The Proud Family Revival Sparked Controversy by Addressing White Fragility

The LeibowitzJenkins family in ‘The Proud Family Louder and Prouder.

In its second season, Louder and Prouder embarked on a bold narrative journey that delved into the experiences of a queer family grappling with their past.

When The Proud Family: Louder and Prouder debuted on Disney Plus in its inaugural season, it earned acclaim for its LGBTQ+ representation and its willingness to engage with pressing social issues such as homelessness. However, in its sophomore season, the series took its storytelling to new heights, particularly during Black History Month, by addressing themes rarely explored in animated series aimed at family audiences. Most notably, the show delved into Juneteenth, a holiday commemorating the emancipation of American enslaved people, a subject largely absent from mainstream animation.

During its original run, which commenced in 2001, The Proud Family had been unafraid to tackle social commentary related to African American culture. Through the misadventures of its protagonist, Penny Proud, as she navigated the challenges of middle school, the show delivered thought-provoking episodes that introduced young viewers to a wide range of topics, from sexism to racism. The show’s directness and sincerity deftly balanced the weight of its subject matter. Even more than two decades later, episodes like “I Had a Dream” from 2002, where Penny is transported back to the Jim Crow era, remain in the minds of viewers due to their nuanced exploration of complex issues, such as racial relations between friends.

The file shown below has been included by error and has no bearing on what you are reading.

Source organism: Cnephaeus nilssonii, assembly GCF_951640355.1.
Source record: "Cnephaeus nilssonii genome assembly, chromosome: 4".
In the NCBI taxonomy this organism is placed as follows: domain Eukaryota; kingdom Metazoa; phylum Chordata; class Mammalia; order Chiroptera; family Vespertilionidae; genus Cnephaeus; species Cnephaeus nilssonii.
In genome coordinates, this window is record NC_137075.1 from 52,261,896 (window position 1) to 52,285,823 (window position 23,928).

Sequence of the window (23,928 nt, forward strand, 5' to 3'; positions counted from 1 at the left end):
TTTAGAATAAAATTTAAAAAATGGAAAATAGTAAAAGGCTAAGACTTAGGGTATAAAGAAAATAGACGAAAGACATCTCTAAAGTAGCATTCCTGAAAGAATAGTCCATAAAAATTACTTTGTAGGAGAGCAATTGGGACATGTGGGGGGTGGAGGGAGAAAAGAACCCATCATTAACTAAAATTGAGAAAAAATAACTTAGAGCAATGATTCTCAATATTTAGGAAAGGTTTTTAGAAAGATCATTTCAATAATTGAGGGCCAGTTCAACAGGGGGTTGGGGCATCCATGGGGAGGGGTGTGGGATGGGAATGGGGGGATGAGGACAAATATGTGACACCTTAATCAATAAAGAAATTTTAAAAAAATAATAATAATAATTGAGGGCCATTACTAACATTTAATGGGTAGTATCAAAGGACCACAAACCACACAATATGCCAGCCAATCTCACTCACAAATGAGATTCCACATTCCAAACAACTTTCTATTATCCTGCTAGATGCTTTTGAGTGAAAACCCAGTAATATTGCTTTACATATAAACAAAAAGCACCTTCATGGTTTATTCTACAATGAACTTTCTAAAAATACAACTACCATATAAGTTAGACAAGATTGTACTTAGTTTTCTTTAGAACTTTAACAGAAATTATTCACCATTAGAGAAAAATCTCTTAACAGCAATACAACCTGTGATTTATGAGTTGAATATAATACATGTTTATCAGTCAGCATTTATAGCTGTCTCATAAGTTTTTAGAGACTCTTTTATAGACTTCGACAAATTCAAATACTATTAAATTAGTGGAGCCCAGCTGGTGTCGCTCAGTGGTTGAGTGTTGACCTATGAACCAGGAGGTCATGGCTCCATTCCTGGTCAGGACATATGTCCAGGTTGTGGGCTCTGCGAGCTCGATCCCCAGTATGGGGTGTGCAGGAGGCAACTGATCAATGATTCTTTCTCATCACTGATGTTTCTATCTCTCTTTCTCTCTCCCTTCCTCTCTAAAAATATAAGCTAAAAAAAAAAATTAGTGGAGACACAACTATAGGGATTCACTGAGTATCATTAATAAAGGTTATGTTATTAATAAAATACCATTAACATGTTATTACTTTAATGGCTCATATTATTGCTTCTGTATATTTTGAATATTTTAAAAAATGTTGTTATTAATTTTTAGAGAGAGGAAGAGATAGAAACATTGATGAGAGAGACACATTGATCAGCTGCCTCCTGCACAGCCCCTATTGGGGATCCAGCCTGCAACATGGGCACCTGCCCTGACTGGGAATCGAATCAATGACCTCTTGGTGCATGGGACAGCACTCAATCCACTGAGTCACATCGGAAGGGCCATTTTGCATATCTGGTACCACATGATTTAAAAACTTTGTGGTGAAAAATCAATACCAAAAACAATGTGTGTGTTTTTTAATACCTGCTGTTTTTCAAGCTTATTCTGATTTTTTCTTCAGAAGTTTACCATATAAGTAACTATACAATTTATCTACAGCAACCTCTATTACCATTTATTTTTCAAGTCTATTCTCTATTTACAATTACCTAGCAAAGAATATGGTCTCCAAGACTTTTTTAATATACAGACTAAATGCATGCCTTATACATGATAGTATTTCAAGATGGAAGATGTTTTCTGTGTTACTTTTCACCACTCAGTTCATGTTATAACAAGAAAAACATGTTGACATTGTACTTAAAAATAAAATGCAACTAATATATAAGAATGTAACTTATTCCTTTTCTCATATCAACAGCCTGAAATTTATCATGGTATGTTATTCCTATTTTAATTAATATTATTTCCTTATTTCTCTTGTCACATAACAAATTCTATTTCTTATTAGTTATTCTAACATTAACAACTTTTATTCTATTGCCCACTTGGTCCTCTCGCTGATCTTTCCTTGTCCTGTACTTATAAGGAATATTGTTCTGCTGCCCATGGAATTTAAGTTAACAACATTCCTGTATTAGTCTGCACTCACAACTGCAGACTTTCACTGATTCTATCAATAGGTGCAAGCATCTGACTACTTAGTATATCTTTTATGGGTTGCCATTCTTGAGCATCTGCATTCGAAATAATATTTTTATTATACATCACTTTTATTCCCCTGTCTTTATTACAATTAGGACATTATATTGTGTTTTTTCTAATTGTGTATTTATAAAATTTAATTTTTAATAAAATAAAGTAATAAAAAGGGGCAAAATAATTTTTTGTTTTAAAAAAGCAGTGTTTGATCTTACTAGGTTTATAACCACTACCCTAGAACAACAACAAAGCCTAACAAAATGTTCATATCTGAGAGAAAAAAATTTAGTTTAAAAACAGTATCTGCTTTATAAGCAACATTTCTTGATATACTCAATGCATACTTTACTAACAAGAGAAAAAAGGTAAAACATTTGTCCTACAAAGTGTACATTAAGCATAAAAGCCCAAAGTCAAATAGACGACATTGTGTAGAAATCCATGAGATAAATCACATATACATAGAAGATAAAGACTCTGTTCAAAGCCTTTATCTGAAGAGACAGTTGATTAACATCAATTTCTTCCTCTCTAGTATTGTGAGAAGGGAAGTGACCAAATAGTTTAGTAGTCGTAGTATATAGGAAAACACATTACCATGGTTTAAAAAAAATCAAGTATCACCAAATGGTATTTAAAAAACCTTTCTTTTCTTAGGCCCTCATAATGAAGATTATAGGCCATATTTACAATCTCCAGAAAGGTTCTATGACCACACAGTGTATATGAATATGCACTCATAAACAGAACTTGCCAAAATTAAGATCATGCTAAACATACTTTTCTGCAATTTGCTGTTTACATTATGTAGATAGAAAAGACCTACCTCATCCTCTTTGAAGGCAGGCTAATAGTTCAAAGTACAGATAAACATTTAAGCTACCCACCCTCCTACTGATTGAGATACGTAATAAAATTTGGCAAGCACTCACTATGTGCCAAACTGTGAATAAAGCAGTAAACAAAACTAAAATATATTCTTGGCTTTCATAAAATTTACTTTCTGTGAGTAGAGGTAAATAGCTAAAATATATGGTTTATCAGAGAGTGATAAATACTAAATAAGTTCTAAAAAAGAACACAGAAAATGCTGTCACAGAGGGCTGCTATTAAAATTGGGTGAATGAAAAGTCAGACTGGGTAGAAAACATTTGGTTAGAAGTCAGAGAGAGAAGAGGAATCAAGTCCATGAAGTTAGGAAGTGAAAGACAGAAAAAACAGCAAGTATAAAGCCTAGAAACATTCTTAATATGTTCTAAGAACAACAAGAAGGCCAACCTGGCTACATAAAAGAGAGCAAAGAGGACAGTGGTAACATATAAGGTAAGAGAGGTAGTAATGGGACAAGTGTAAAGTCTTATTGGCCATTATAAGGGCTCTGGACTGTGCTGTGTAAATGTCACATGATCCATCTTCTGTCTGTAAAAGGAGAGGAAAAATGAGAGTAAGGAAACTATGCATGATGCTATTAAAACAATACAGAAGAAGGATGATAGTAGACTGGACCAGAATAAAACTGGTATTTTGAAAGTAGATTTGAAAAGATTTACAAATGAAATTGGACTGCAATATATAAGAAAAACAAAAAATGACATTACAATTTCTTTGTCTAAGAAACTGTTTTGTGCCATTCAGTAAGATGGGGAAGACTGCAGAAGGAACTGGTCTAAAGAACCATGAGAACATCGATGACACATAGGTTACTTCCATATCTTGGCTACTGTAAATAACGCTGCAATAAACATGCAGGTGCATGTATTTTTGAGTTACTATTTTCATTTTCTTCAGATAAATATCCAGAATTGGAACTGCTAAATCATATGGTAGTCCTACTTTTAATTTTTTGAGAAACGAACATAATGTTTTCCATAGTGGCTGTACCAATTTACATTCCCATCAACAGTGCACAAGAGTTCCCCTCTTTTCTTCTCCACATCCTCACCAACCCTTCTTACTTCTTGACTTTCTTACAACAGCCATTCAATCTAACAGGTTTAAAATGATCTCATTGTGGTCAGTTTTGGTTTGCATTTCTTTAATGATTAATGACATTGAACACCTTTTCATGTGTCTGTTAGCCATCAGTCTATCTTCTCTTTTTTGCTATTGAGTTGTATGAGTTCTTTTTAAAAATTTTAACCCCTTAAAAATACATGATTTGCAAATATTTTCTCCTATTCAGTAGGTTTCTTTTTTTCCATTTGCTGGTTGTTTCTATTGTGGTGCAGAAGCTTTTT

Likewise, the soft reboot of this beloved animated sitcom, now set in the 2020s, presented an episode that is likely to leave a lasting impact for years to come.

The episodes “Curved” and the season finale “Juneteenth,” both released on February 1 to coincide with Black History Month, explored Juneteenth in depth. “Curved” featured a powerful debate speech that discussed the foundational role of African American slaves in building America, challenging conventional narratives. However, it was the season finale, “Juneteenth,” that truly delved into the significance of the holiday through a compelling and LGBTQ+-inclusive storyline.